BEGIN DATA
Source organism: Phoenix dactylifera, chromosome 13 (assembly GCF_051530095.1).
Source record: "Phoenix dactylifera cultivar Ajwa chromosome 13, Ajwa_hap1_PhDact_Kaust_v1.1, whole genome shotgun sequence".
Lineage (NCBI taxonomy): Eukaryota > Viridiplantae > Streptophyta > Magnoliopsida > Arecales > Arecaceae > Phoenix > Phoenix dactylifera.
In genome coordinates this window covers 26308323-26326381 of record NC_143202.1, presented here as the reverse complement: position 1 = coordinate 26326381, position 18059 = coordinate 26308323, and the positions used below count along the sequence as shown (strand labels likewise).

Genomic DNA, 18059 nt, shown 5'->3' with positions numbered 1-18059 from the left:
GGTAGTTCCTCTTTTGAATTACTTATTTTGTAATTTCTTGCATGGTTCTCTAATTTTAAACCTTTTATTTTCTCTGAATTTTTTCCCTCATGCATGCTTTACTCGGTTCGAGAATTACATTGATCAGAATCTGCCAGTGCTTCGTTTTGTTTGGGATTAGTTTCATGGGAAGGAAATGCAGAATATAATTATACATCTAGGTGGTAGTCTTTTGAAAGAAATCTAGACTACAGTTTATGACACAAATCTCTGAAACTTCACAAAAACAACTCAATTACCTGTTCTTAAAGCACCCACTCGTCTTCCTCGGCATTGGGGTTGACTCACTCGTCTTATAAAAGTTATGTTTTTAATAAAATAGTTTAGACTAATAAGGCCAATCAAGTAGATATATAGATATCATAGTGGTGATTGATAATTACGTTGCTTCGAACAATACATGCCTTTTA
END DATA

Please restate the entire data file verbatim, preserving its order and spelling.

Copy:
Source organism: Phoenix dactylifera, chromosome 13 (assembly GCF_051530095.1).
Source record: "Phoenix dactylifera cultivar Ajwa chromosome 13, Ajwa_hap1_PhDact_Kaust_v1.1, whole genome shotgun sequence".
Lineage (NCBI taxonomy): Eukaryota > Viridiplantae > Streptophyta > Magnoliopsida > Arecales > Arecaceae > Phoenix > Phoenix dactylifera.
In genome coordinates this window covers 26308323-26326381 of record NC_143202.1, presented here as the reverse complement: position 1 = coordinate 26326381, position 18059 = coordinate 26308323, and the positions used below count along the sequence as shown (strand labels likewise).

Genomic DNA, 18059 nt, shown 5'->3' with positions numbered 1-18059 from the left:
GGTAGTTCCTCTTTTGAATTACTTATTTTGTAATTTCTTGCATGGTTCTCTAATTTTAAACCTTTTATTTTCTCTGAATTTTTTCCCTCATGCATGCTTTACTCGGTTCGAGAATTACATTGATCAGAATCTGCCAGTGCTTCGTTTTGTTTGGGATTAGTTTCATGGGAAGGAAATGCAGAATATAATTATACATCTAGGTGGTAGTCTTTTGAAAGAAATCTAGACTACAGTTTATGACACAAATCTCTGAAACTTCACAAAAACAACTCAATTACCTGTTCTTAAAGCACCCACTCGTCTTCCTCGGCATTGGGGTTGACTCACTCGTCTTATAAAAGTTATGTTTTTAATAAAATAGTTTAGACTAATAAGGCCAATCAAGTAGATATATAGATATCATAGTGGTGATTGATAATTACGTTGCTTCGAACAATACATGCCTTTTA